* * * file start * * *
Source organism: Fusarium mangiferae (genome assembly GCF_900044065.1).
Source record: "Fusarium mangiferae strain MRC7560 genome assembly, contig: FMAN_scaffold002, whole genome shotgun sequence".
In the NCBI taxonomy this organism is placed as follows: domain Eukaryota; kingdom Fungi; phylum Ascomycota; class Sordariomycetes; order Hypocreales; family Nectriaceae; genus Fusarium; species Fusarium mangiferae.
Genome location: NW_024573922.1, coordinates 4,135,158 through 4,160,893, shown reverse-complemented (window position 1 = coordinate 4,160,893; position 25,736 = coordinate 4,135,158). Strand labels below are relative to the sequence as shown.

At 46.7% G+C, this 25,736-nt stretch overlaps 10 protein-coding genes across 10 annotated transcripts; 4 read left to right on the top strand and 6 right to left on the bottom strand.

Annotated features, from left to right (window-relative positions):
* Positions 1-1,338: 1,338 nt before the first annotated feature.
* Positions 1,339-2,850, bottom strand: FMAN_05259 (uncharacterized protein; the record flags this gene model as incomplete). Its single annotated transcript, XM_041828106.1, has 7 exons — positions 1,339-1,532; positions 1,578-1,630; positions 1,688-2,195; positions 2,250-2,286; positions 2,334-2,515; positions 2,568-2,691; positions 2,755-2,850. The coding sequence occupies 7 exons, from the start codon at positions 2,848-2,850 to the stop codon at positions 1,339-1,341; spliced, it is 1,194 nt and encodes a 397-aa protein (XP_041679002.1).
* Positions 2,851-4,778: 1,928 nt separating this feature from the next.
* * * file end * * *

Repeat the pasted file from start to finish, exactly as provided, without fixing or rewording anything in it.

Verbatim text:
Source organism: Fusarium mangiferae (genome assembly GCF_900044065.1).
Source record: "Fusarium mangiferae strain MRC7560 genome assembly, contig: FMAN_scaffold002, whole genome shotgun sequence".
In the NCBI taxonomy this organism is placed as follows: domain Eukaryota; kingdom Fungi; phylum Ascomycota; class Sordariomycetes; order Hypocreales; family Nectriaceae; genus Fusarium; species Fusarium mangiferae.
Genome location: NW_024573922.1, coordinates 4,135,158 through 4,160,893, shown reverse-complemented (window position 1 = coordinate 4,160,893; position 25,736 = coordinate 4,135,158). Strand labels below are relative to the sequence as shown.

At 46.7% G+C, this 25,736-nt stretch overlaps 10 protein-coding genes across 10 annotated transcripts; 4 read left to right on the top strand and 6 right to left on the bottom strand.

Annotated features, from left to right (window-relative positions):
* Positions 1-1,338: 1,338 nt before the first annotated feature.
* Positions 1,339-2,850, bottom strand: FMAN_05259 (uncharacterized protein; the record flags this gene model as incomplete). Its single annotated transcript, XM_041828106.1, has 7 exons — positions 1,339-1,532; positions 1,578-1,630; positions 1,688-2,195; positions 2,250-2,286; positions 2,334-2,515; positions 2,568-2,691; positions 2,755-2,850. The coding sequence occupies 7 exons, from the start codon at positions 2,848-2,850 to the stop codon at positions 1,339-1,341; spliced, it is 1,194 nt and encodes a 397-aa protein (XP_041679002.1).
* Positions 2,851-4,778: 1,928 nt separating this feature from the next.